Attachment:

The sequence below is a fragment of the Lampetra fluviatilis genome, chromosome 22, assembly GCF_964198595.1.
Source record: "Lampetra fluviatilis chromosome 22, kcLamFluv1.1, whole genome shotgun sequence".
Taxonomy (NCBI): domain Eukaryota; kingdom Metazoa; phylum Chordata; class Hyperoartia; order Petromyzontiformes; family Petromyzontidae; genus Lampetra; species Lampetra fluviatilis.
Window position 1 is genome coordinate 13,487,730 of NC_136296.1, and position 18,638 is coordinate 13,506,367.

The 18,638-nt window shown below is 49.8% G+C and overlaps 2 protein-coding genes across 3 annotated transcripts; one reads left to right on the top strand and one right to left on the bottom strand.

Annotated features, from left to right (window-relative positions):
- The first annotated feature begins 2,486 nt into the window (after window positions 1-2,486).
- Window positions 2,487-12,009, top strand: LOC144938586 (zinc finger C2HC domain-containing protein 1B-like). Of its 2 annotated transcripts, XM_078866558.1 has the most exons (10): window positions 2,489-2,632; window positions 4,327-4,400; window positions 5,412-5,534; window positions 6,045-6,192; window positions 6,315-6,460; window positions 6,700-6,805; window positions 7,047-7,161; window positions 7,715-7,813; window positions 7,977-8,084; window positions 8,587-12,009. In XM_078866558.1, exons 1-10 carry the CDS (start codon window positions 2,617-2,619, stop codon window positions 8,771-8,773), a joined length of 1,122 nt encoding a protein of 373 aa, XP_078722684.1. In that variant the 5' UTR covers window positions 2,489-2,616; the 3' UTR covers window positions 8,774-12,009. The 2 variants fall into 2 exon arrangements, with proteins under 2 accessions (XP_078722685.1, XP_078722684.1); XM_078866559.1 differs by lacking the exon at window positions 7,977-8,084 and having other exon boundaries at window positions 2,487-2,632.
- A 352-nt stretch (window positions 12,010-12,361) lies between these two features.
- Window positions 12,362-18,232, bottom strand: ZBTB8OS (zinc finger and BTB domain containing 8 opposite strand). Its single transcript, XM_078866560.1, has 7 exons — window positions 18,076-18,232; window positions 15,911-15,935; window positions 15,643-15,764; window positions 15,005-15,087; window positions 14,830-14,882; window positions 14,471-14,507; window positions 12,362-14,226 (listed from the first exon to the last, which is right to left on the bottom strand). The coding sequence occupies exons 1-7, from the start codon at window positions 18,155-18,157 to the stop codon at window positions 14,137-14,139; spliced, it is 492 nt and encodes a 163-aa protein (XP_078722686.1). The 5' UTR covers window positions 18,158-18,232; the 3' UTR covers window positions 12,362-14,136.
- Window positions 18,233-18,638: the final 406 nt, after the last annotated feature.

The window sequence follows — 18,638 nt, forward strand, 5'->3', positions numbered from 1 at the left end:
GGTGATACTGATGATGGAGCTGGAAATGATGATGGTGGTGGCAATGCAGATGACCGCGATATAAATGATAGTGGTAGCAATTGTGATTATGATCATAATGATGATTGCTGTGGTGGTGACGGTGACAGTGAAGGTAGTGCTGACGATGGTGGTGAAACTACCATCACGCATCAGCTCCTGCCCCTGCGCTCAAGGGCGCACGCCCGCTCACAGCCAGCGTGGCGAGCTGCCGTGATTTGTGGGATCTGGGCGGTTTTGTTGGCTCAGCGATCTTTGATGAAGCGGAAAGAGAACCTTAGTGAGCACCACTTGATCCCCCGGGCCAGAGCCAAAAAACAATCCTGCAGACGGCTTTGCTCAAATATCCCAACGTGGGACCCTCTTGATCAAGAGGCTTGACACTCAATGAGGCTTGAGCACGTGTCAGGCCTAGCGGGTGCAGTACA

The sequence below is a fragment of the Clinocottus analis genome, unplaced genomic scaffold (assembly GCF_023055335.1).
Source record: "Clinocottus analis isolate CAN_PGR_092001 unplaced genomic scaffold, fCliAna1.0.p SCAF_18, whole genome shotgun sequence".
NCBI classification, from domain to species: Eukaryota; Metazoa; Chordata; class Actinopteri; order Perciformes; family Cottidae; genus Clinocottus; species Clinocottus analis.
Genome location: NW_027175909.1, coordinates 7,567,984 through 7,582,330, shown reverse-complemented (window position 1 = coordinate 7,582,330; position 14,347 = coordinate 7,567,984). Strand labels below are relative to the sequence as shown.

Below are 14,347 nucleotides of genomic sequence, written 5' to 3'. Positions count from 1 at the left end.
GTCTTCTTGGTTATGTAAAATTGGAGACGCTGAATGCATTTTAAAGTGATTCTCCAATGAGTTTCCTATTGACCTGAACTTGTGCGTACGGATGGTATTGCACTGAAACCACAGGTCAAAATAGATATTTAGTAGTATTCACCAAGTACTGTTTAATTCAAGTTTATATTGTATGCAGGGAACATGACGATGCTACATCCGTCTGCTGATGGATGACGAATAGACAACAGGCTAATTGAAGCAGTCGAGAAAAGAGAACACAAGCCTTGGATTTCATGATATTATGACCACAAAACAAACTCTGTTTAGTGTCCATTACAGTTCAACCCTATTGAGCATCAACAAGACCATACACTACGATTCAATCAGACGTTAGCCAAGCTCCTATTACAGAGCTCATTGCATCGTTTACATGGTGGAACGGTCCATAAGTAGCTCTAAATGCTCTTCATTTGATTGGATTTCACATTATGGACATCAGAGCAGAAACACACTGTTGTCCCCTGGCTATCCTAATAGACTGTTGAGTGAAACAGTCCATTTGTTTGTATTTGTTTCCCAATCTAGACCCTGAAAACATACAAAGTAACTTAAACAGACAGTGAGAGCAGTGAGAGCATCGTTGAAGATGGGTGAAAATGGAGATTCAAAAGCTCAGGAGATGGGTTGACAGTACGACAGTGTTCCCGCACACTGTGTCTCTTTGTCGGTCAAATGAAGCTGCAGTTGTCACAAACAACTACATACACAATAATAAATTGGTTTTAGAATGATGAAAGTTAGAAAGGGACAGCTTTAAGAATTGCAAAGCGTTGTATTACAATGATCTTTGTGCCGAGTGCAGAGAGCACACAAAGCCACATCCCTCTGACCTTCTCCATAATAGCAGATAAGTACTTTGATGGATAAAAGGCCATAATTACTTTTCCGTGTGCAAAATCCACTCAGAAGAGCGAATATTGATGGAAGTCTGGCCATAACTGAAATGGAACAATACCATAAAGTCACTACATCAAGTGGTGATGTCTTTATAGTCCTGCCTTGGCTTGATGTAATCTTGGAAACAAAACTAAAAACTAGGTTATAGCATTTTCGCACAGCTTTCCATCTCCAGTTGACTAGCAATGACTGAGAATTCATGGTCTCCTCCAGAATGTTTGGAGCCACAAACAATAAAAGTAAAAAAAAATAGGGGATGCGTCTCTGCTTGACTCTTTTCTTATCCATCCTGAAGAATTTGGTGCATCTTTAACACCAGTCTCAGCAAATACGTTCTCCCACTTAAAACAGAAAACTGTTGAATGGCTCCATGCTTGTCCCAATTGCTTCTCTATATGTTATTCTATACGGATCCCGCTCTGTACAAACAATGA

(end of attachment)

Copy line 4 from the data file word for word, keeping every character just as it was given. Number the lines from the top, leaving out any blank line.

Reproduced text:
Window position 1 is genome coordinate 13,487,730 of NC_136296.1, and position 18,638 is coordinate 13,506,367.